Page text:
Congo's Indiana Jones: Changing Lives, One Child at a Time

Board Member Diana Buckhantz and Director of Policy and Programs Mike Brand are traveling in the Democratic of Republic of Congo's eastern provinces to work with survivors of the country's decades-long conflict, which has claimed nearly six million lives. They are meeting with JWW's partners on the ground, with whom JWW works to create innovative programs and projects that change lives and transform communities. This is Diana's sixth trip to Congo with JWW, and Mike's first as a staff member of JWW. For more information on supporting the projects described, please contact Jewish World Watch at


A year ago I wrote, "There are days that fill you with hope − with a hope that the world will one day wake up and become accountable for all the violence and hate. A day in which inspiration reigns and true heroes show themselves. Today was one such day for me in Congo." Along with other members of the JWW delegation, I had spent a very long day with a partner organization working to provide a new life for former child soldiers and young women who were abused by the militias.

Those words resonate with me today after visiting this same partner and finding myself once again inspired and moved by his courage, tenacity, fearlessness and overwhelming compassion for these vulnerable young people. He has an "Indiana Jones" mentality, fearlessly negotiating with the militias to free the children, coupled with a precise strategic approach. He appears to be the only person in Eastern Congo doing what he does.

His name is Dr. Murhabazi Namegabe, and he is the founder of BVES (Bureau Pour Le Volontariat au Service de L'Enfance et de la Sante), a transit center for young men and women who were stolen into the militias. JWW is proud to partner with Dr. Namegabe and the whole BVES family.

As I said, Dr. Namegabe literally negotiates with militias to get them to release young men and women that have been forced to become child soldiers or "wives," a sad euphemism for sex slaves. Once freed, the BVES staff begins the process of trying to rehabilitate them, reunite them with their families (if at all possible) and integrate them back into society. They stay with BVES for three months while they are given psychosocial evaluations and assistance and begin their education process; at the same time, the staff tries to find their families or a foster family to take them in. He and his staff then follow the young people for a year to make certain they are integrating well back into society. It is important to remember that these young people − boys and girls alike − have been deeply traumatized by their experiences. Without services, the boys may continue to perpetrate the violence which is all they have known, and both the boys and girls will continue suffer deep emotional consequences.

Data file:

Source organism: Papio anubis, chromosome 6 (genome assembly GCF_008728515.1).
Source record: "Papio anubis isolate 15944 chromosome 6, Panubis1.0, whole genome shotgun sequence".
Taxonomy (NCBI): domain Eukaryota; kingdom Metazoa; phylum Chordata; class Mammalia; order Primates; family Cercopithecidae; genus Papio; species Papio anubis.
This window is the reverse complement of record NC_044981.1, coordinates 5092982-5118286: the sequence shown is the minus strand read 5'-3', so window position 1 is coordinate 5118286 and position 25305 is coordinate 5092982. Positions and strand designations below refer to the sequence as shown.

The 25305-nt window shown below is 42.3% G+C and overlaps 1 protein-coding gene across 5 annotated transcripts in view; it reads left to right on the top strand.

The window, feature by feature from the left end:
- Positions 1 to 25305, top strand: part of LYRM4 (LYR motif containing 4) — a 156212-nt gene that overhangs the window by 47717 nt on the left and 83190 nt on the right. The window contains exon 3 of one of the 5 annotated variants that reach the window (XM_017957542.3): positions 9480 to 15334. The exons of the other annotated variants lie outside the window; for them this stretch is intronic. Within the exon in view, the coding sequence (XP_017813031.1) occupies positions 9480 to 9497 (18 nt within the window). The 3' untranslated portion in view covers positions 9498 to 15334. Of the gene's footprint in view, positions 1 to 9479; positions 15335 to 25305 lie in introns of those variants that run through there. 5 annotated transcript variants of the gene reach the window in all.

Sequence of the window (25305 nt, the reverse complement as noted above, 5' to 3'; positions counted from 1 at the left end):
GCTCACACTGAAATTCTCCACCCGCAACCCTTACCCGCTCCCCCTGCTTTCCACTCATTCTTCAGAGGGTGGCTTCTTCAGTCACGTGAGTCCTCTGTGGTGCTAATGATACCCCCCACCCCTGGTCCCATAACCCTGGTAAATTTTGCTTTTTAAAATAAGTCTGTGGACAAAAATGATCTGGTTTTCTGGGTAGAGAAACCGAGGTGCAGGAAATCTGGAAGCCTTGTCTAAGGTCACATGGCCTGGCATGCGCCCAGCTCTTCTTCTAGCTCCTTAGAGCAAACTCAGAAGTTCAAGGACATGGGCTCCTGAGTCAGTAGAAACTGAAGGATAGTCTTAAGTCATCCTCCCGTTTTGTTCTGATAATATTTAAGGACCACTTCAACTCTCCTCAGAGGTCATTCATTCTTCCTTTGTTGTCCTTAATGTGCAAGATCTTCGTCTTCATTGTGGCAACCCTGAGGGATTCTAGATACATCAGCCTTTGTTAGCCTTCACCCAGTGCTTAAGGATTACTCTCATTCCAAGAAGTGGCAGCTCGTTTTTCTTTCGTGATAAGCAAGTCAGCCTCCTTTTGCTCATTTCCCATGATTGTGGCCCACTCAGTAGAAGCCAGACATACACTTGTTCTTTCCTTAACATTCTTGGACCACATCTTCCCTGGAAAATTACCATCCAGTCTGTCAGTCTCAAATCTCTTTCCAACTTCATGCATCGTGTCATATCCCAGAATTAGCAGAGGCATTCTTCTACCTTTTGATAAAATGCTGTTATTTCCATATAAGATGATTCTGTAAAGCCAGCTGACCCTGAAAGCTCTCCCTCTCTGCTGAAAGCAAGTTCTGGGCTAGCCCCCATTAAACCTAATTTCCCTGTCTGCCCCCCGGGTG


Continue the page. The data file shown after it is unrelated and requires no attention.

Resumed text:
In one of his two facilities, Dr. Namegabe houses young women who were impregnated by their rapists and are now raising the children. He also has been housing orphans whose parents were killed or were somehow separated from their children; these children are often found wandering alone or in pairs. The facility is bare-bones and cramped. The girls sleep in bunks with the babies, and there is no place for the children to play except a dusty cement area.

Two trips ago, Dr. Namegabe told us that his dream was to buy land outside the city where the children could be safe and play like children should − a home with grass and a garden and fresh fruit and vegetables. Jewish World Watch wanted to assist this remarkable man and these children, and a year ago we began a project with him to build this new Center. Last year when I was here, I saw the land he had purchased; as I stood on top of that extraordinarily beautiful hillside, I cried.

Today we visited the new facility, and I was once again moved − but this time also amazed. There is certainly work to be done: the Center is not complete, there is furniture needed and a building to be completed and the list for "phase two" goes on and on. But the facility is beautiful, and the vegetable garden and animal husbandry project are already beginning. What is even more wonderful, however, is Dr.Namegabe's vision of what this could be − not only for these children but also for the neighboring poor community. In constructing the Center, Dr. Namegabe has provided the community with jobs, and opportunities will continue and grow in number once the Center has officially opened. He also hopes to build a better school for all the children.

Dr. Namegabe's passion and commitment is to these children who are often ignored and or even worse, rejected. To make change on their behalf, he engages both supporters and adversaries. His skill at maneuvering through these opposing players − whether it be the militias or the mayor or MONUSCO (the UN stabilization mission in the DRC) − is remarkable to see.  His gift is his integrity and his steadfast insistence on neutrality, except when it comes to these children. There is nothing neutral about his determination to help them live a better life. It is hard to resist.

I am so grateful to be involved with an organization like JWW that has found such remarkable partners. It is impossible not to be hopeful on a day like today.